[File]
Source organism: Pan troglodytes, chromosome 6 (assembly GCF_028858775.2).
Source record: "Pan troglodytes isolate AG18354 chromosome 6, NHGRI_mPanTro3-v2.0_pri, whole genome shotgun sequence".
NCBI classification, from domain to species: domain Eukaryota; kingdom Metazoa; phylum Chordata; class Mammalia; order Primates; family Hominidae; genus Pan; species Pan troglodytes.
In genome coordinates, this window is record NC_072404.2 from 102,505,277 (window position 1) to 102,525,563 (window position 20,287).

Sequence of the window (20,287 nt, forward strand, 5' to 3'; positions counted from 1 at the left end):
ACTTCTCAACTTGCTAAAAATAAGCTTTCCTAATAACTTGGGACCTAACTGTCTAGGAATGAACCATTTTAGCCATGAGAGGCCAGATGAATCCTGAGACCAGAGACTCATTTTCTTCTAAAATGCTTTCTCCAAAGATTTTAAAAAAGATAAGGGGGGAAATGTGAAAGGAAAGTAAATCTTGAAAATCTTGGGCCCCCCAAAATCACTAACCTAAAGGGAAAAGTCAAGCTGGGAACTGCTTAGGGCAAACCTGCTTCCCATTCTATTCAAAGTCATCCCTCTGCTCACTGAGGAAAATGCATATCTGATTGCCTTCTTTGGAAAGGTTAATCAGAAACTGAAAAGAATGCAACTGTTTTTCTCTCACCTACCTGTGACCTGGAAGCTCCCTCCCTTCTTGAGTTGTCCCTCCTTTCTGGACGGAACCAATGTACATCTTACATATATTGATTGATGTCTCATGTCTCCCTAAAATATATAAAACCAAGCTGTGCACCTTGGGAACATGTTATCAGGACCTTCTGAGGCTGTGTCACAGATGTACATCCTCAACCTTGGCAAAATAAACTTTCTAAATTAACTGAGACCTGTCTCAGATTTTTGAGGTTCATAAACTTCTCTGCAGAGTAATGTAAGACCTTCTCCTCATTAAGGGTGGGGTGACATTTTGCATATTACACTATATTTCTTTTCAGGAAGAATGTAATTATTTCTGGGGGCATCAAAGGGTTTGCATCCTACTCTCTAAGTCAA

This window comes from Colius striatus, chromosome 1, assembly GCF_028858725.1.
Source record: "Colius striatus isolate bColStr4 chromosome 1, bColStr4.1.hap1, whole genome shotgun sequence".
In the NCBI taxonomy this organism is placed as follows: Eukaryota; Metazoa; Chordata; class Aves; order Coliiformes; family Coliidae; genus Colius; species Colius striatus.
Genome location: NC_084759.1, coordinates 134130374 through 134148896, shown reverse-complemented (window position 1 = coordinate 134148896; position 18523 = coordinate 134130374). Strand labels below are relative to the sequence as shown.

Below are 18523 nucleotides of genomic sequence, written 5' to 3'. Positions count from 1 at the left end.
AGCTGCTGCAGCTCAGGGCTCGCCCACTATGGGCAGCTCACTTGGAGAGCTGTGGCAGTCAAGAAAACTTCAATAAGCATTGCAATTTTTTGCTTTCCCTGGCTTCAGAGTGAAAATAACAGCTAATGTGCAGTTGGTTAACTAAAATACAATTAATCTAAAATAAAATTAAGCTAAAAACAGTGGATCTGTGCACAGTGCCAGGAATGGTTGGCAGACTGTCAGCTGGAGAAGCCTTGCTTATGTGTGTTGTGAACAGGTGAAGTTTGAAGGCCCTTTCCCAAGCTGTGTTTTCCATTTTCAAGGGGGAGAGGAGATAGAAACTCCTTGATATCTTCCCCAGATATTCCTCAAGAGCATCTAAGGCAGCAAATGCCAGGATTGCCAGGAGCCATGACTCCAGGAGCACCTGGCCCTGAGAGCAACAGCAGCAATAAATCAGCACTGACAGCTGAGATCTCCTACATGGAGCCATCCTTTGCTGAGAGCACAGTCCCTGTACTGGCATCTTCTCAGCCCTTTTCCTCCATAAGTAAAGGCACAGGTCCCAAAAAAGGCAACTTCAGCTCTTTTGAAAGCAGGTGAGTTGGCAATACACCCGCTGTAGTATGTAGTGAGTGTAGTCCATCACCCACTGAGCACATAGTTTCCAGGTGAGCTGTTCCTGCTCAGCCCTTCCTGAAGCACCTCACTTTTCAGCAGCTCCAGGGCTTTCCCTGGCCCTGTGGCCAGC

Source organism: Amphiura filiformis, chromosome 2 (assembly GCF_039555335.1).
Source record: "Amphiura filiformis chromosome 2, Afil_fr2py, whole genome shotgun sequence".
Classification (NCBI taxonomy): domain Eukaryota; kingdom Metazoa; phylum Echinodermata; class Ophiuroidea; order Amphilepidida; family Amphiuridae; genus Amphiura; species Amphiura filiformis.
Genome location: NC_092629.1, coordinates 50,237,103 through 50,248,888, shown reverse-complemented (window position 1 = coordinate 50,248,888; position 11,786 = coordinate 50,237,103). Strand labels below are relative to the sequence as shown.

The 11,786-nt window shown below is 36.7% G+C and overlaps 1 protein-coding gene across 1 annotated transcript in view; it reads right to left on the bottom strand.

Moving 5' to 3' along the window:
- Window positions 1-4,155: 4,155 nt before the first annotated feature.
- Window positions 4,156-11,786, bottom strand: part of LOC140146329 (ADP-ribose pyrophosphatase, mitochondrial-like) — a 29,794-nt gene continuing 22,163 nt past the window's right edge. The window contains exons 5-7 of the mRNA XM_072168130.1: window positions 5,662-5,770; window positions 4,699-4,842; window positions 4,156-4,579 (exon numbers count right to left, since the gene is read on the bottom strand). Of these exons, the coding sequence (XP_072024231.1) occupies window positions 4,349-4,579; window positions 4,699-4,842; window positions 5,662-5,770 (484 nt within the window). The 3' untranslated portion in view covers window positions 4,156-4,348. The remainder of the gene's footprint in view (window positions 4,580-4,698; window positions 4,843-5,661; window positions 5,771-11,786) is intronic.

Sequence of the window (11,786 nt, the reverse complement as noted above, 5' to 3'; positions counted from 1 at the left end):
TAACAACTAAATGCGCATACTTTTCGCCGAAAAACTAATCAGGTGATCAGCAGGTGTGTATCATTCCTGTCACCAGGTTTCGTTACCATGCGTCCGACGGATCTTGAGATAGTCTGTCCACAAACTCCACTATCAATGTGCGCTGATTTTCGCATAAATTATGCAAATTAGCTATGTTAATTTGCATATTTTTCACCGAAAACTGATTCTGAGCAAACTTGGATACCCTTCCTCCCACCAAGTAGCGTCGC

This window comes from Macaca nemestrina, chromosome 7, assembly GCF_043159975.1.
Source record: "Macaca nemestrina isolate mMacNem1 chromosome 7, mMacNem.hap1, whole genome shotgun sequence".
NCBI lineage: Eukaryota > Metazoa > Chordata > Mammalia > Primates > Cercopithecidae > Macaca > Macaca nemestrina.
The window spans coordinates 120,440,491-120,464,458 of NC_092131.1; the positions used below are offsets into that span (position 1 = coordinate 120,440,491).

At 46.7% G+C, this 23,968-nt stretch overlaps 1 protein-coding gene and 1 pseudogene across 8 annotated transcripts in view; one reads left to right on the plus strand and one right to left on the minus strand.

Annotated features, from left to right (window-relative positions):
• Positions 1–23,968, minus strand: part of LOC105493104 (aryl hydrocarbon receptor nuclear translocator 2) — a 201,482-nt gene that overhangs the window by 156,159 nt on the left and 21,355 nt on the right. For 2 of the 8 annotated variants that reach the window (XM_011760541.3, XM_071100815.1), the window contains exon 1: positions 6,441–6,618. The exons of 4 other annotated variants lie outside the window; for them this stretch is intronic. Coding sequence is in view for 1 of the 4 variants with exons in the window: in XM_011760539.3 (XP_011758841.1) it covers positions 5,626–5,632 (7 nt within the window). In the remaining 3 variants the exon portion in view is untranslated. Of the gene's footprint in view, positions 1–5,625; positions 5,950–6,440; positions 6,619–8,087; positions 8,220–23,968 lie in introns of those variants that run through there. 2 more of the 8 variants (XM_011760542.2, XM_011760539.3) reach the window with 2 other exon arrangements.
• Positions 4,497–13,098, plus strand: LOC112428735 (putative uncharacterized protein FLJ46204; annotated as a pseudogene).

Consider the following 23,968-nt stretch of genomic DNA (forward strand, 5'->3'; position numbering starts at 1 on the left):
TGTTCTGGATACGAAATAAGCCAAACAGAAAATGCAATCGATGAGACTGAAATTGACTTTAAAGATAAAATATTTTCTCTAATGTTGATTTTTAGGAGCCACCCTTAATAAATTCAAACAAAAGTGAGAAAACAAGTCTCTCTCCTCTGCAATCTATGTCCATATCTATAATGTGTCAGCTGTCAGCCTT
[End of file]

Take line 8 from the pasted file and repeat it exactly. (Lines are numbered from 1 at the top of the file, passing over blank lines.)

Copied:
Source record: "Colius striatus isolate bColStr4 chromosome 1, bColStr4.1.hap1, whole genome shotgun sequence".